Macau scholars are breathing a big sigh of relief: On 27 June, China’s National People’s Congress passed a law that gives Macau jurisdiction over the University of Macau’s (UM’s) proposed new campus in mainland China. UM faculty and students had worried  that if the new campus were run under mainland rules, they would lose academic freedoms and an open social milieu that Macau residents enjoy and most Chinese do not: unfettered Internet access, for instance, and a legal system that excludes capital punishment.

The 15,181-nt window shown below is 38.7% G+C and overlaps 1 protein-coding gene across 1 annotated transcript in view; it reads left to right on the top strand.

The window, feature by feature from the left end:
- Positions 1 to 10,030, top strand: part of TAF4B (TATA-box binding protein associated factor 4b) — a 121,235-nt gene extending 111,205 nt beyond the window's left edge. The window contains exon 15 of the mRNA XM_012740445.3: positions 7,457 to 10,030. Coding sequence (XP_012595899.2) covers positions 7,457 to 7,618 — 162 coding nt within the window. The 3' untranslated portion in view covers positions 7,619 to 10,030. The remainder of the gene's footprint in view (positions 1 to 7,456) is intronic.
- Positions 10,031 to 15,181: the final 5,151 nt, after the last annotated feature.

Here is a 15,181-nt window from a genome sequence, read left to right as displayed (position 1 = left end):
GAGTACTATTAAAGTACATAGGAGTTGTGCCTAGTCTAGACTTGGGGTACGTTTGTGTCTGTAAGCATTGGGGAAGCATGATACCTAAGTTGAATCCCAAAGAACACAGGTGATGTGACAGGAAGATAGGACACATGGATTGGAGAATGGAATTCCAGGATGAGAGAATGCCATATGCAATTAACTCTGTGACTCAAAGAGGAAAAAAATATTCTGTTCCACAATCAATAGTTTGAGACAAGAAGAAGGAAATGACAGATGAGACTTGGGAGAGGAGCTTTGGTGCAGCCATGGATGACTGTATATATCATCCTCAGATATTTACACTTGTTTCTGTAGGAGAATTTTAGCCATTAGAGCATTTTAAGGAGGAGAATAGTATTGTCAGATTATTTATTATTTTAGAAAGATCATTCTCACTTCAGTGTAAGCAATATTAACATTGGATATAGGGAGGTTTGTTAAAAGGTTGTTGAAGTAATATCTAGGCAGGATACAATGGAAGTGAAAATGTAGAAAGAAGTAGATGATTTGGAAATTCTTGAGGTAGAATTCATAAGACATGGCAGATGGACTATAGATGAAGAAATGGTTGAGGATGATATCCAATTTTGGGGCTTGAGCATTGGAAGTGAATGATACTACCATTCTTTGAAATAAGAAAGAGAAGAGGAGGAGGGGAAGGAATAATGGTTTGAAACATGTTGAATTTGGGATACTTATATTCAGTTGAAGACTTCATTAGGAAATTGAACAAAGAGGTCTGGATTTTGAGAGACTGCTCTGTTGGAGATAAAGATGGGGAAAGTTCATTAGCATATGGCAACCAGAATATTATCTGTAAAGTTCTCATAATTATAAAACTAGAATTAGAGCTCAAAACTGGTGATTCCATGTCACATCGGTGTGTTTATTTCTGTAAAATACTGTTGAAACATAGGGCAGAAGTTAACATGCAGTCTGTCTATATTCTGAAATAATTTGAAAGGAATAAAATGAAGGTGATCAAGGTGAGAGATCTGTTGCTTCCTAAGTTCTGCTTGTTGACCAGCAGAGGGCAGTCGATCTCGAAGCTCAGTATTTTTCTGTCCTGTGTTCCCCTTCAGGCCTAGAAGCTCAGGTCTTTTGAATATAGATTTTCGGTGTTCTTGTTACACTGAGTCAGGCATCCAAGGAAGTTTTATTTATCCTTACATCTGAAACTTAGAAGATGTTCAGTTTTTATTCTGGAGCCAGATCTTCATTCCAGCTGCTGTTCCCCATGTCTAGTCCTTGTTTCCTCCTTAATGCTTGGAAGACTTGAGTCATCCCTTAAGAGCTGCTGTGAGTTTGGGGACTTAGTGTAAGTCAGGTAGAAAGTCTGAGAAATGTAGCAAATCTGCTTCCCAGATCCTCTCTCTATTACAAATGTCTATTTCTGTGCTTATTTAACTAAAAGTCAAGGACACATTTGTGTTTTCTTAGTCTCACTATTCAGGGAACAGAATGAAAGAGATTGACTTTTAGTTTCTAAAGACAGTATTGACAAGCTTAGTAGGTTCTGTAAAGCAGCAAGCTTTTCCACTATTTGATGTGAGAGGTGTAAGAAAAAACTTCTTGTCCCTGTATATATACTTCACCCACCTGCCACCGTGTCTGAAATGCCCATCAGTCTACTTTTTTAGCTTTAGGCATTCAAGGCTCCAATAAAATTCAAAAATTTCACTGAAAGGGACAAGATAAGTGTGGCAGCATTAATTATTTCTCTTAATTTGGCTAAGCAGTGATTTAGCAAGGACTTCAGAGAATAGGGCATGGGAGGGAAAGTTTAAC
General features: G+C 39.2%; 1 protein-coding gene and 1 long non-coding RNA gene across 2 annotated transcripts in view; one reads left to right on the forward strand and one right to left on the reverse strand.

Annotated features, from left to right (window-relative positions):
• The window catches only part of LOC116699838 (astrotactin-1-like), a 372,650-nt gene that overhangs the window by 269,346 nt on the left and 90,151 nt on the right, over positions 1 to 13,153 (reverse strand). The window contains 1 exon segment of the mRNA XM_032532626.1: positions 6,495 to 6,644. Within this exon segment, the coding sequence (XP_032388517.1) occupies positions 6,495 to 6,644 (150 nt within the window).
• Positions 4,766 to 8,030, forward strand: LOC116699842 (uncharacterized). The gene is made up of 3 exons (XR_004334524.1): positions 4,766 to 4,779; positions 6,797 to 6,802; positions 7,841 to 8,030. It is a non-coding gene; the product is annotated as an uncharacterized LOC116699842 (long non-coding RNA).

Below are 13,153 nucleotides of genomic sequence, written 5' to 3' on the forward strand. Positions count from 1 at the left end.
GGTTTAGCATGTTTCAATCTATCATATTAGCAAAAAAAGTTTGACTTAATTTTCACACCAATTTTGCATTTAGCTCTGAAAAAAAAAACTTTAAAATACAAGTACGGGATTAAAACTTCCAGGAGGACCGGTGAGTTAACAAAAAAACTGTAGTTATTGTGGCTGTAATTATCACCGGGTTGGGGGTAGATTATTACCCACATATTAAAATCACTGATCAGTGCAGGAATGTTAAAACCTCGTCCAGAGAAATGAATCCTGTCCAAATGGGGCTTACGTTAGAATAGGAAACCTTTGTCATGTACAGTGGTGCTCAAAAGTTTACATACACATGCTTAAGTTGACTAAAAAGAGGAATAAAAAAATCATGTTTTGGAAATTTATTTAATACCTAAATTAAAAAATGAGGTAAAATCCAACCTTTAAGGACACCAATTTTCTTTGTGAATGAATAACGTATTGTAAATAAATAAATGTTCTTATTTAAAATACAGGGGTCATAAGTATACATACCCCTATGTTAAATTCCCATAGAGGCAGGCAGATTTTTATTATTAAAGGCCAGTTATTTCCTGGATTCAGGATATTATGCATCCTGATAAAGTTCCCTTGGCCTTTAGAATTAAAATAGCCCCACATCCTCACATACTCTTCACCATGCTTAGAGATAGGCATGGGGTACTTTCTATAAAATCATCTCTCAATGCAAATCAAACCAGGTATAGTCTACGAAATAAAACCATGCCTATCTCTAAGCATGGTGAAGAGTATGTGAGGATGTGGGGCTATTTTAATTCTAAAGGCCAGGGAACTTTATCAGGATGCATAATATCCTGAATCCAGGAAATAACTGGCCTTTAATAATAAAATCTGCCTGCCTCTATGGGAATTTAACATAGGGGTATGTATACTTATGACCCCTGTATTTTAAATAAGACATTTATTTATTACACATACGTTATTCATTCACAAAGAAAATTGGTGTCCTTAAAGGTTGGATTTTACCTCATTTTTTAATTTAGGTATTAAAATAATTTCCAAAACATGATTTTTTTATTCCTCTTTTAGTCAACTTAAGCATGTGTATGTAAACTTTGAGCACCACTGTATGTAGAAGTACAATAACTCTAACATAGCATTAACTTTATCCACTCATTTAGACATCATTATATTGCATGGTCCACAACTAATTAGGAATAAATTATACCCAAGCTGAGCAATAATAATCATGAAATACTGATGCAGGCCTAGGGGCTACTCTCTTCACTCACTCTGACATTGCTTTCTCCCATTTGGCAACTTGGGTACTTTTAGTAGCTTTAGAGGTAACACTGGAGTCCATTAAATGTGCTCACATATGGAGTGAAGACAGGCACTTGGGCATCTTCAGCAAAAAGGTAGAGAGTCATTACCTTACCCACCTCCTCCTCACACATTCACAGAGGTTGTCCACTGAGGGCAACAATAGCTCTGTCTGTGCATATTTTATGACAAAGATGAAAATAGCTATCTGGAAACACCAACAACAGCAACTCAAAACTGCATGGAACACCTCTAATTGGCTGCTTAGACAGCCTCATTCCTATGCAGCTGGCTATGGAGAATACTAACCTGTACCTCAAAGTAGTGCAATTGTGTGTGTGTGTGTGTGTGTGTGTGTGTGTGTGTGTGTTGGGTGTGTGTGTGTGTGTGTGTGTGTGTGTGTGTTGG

The new UM campus on Guangdong Province’s Hengqin Island near Macau will give the university sorely needed elbow room: It will be 1.09 square kilometers in area (the present campus is 0.05 square kilometers) and will expand the student body from 6600 students to 10,000, including 7000 undergrads. UM commuters will not have to pass through immigration controls to reach the new campus, expected to open in 2012. “Everything in our plan was blessed,” says Zhao Wei, UM’s rector.